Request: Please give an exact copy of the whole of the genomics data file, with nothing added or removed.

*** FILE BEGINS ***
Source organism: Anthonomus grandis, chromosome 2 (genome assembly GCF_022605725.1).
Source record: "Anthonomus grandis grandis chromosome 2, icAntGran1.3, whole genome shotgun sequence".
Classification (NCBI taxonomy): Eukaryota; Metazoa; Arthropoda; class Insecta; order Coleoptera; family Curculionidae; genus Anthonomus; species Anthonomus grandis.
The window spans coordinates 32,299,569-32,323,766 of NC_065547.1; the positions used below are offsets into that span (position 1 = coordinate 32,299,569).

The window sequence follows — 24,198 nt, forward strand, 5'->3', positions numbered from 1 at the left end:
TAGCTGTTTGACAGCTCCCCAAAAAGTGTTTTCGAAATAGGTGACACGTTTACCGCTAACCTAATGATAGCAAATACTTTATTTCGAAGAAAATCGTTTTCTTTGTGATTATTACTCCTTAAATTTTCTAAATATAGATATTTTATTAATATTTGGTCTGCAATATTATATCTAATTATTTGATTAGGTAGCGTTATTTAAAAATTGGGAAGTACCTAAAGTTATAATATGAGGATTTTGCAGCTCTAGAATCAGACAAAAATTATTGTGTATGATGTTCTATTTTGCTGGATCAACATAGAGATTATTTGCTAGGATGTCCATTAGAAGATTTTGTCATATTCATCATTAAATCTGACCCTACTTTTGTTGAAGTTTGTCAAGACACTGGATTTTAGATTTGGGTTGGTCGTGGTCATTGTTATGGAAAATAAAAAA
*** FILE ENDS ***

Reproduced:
Source organism: Anthonomus grandis, chromosome 2 (genome assembly GCF_022605725.1).
Source record: "Anthonomus grandis grandis chromosome 2, icAntGran1.3, whole genome shotgun sequence".
Classification (NCBI taxonomy): Eukaryota; Metazoa; Arthropoda; class Insecta; order Coleoptera; family Curculionidae; genus Anthonomus; species Anthonomus grandis.
The window spans coordinates 32,299,569-32,323,766 of NC_065547.1; the positions used below are offsets into that span (position 1 = coordinate 32,299,569).

The window sequence follows — 24,198 nt, forward strand, 5'->3', positions numbered from 1 at the left end:
TAGCTGTTTGACAGCTCCCCAAAAAGTGTTTTCGAAATAGGTGACACGTTTACCGCTAACCTAATGATAGCAAATACTTTATTTCGAAGAAAATCGTTTTCTTTGTGATTATTACTCCTTAAATTTTCTAAATATAGATATTTTATTAATATTTGGTCTGCAATATTATATCTAATTATTTGATTAGGTAGCGTTATTTAAAAATTGGGAAGTACCTAAAGTTATAATATGAGGATTTTGCAGCTCTAGAATCAGACAAAAATTATTGTGTATGATGTTCTATTTTGCTGGATCAACATAGAGATTATTTGCTAGGATGTCCATTAGAAGATTTTGTCATATTCATCATTAAATCTGACCCTACTTTTGTTGAAGTTTGTCAAGACACTGGATTTTAGATTTGGGTTGGTCGTGGTCATTGTTATGGAAAATAAAAAA